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  • Robert

    Good value for sure. But I just could not live with those graphics. YUK.

    • Scott

      I bought the “stealth” Bracciano A42 SE wheelset from Wiggle on special at the time for under $500. They have a very muted set of graphics, much more compatible with my bike. Have been excellent wheels, love using them. Also bought the entry level Merano wheels from Pro-Lite AU and they have been good as well.

  • Muggles

    I bought a set of the Bracciano A27’s ( with the less flashy logos) about 5 years ago. they have been abused thrashed and never maintained.
    Now my GF is thrashing them on her commuter.
    I took them off road, hit rabbit hole bombing down a fire break. they stayed true and intact.
    In the 5 years we’ve had them only 1 spoke has required replacing.

    I am a big supporter of their wheels.

    • Jessy Vee

      I’m the same, Muggles. I have a set of Bracciano A27’s, and after a couple of years of absolutely thrashing them to bits (seriously, taking them on tracks most would be wary of on a mountain bike), I’ve only broken one spoke – rear, when the bike was carrying about 110kg all up). I dig the ceramic bearings – turn the bike upside down, and the slightest hint of wind will start the wheel turning for several minutes (it’s kinda eerie!). The wheels stayed true through all of the abuse so I saved a lot of money on servicing.

      My only gripe was that my LBS couldn’t source one of their special bladed J-bend spokes, and damned if I was going to buy 24 of them from Taiwan and wait two weeks for delivery. So now I have a round j-bend amongst the aero spokes.

      • Muggles

        The Aust distributor is awesome, and quite active in a couple forums, I had a new set of spokes with in a few days

        • Jessy Vee

          Damn. I must have had a junk email address because I didn’t get a reply. Oh well. Mistakes can happen. Can’t fault the product, though ;)

          • Sean Doyle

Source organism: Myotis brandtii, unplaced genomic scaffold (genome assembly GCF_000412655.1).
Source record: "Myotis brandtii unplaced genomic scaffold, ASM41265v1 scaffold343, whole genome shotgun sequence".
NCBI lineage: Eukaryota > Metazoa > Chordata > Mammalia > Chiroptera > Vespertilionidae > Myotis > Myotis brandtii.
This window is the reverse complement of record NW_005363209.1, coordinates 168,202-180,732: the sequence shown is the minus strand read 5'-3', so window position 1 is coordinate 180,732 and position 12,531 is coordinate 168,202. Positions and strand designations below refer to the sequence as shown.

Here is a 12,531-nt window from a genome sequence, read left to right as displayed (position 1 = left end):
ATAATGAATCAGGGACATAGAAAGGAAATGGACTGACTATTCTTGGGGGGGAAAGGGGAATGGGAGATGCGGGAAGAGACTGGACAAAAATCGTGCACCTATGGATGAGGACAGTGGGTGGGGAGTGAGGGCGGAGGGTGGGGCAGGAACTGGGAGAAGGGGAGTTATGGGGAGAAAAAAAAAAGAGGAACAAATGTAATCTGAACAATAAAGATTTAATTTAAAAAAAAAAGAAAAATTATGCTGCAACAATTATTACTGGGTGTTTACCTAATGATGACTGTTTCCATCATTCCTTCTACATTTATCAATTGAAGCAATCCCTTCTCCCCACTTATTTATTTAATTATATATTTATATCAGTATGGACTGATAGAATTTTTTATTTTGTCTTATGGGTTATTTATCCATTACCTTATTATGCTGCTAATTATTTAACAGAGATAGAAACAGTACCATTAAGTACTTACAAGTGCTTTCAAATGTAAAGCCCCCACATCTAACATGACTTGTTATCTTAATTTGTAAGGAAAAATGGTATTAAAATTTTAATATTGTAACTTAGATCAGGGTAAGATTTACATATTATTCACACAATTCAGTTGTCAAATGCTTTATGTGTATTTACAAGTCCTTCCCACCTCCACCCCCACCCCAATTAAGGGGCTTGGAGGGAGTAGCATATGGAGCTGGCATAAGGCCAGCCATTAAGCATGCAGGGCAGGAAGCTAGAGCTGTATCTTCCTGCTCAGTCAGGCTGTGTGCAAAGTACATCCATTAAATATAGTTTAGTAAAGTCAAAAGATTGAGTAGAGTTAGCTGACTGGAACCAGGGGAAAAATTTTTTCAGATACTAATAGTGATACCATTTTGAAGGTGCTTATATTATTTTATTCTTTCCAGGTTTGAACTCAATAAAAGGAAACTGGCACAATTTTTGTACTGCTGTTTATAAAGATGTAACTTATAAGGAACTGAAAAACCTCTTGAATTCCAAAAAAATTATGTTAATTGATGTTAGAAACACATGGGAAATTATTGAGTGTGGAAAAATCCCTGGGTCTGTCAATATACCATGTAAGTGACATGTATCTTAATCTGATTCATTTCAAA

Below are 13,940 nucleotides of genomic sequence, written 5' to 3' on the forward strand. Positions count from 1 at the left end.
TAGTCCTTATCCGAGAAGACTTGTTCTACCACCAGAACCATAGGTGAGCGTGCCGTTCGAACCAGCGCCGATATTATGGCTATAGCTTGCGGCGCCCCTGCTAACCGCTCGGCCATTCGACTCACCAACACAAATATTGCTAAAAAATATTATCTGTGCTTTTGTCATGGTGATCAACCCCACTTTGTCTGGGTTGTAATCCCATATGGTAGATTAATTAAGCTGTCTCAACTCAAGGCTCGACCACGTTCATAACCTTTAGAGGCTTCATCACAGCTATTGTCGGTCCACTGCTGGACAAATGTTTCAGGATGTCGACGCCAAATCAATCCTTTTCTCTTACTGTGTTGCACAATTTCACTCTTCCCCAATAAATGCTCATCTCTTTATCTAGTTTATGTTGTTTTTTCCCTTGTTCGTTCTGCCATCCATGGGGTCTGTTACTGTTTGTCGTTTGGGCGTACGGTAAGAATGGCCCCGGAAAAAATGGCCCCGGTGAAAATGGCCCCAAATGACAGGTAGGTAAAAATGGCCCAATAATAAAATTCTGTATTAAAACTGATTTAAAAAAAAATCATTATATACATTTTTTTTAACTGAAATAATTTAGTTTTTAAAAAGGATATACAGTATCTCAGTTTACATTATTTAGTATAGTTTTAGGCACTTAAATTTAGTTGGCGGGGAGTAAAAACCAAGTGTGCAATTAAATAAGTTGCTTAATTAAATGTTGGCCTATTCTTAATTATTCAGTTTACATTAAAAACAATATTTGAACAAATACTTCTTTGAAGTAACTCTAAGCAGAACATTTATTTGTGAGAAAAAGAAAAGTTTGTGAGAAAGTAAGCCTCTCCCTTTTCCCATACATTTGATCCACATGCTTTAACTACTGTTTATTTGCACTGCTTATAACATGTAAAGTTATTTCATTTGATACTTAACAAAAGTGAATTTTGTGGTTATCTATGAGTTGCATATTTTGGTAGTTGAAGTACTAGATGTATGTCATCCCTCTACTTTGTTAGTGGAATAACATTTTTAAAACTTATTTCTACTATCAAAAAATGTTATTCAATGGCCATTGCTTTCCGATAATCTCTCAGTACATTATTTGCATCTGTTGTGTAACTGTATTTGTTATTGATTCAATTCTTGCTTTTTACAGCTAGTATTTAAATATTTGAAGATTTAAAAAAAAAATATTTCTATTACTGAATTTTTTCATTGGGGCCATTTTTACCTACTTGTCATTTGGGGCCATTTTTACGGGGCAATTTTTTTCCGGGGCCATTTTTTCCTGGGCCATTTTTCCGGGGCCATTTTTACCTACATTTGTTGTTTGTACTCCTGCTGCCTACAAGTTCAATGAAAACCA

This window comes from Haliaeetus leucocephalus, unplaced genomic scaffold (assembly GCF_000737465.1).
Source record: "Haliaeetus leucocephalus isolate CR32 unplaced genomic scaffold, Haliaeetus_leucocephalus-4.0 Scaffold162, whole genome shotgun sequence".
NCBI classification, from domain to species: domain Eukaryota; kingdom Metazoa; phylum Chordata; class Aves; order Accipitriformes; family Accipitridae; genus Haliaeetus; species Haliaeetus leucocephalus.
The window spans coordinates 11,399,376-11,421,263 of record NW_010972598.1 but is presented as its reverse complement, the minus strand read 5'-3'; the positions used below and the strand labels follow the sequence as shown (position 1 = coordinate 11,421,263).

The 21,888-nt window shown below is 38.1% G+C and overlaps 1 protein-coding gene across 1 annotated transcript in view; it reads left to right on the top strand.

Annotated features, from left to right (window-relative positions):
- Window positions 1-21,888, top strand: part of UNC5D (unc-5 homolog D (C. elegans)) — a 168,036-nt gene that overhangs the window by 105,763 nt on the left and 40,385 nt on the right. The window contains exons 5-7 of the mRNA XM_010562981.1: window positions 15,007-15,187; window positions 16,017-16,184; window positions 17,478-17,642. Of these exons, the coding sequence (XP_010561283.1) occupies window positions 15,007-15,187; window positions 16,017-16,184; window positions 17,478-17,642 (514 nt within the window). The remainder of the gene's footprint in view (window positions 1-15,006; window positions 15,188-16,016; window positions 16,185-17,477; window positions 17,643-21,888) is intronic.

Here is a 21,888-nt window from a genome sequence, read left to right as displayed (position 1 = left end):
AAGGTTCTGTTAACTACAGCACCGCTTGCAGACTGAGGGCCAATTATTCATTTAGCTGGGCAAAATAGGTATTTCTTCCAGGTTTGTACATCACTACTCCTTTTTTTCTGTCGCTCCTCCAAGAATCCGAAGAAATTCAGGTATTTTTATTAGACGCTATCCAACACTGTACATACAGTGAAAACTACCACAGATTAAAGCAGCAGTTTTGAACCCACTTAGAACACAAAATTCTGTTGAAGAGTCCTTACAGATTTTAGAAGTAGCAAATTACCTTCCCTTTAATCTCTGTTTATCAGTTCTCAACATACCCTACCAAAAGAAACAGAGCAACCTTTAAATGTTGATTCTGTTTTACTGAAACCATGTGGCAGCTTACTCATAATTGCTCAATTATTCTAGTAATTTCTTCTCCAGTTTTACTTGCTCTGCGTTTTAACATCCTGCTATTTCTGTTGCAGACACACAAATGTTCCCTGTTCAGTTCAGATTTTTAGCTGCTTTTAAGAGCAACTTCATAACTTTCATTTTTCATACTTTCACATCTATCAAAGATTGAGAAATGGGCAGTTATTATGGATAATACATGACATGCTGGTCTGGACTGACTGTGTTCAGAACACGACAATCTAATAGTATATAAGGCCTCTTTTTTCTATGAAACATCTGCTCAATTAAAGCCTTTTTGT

Refreshing attitude. Give them another try and I’m sure he’d help you out.

      • Jimmy Dee

        Alternately, you could just email them at their website. As the article above points out, there has been an online store to buy parts for 3 years. For spoke kits, they sell them as full wheel packs because shipping is not cost effective and by default, add in a few extras so you can do an occasional replacement here or there without breaking your full pack if you don’t need to do a total rebuild.

    • Simon Burge

      Another with a very good run out of their Bracciano A27’s. They’ve done a three peaks, two series of 7 peaks, a couple of Ol Dirty rides and haven’t ever let me down. I’ve got just over 20,000km from them but now the brake tracks on both have started to wear a bit then and the bearings have got a bit of a wobble. Time to replace them.

      The big question I have is to go around again with the same wheels (or give those Bortola A21W’s a go), or perhaps go a bit more up market to something like a Dura Ace C24. Not sure how much more bang I get for about double the price…

      • julierstratton

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      • Dale Evans

        I’m interested in getting a set of a27 or a21 but am unsure of which to get.
        Do you know the actual weight of the a27?

  • scottmanning
  • Jimmy Dee

    Justin – all alloy freehubs are pretty much the same – soft. Aluminum is always softer than the steel cogs, no matter which alloy you use. What most frequently causes chewed up freehubs is usually insufficient torque on the retainer nut. If it’s too loose, when you pedal, it will turn that *single* cog, not the whole cassette as a body. If you are running a 10s cassette, that’s TEN TIMES more pressure in that localized area than it would if it had correct torque. So yeah, you don’t need to be powerful to chew up a cassette.

    Look at the pattern of damage on the freehub. If it’s uniform across the entire length of the freehub splines, it’s a soft alloy. If it’s just a few here or there (usually the cogs you use most….), your cassette is under-torqued and is slipping. This is true for any wheel with an alloy freebody – road or MTB.

    If you don’t want to pay attention to the torque on your freehub, you can see if they do an anti-bite guard. I spoke with them a while back and found that they actually can get those freehubs, but because so many brands compete on weight alone, adding weight reduces market appeal – and it’s not really needed if you just torque up that retainer nut… so they don’t include them on the brand new wheels and they can be hard to get.


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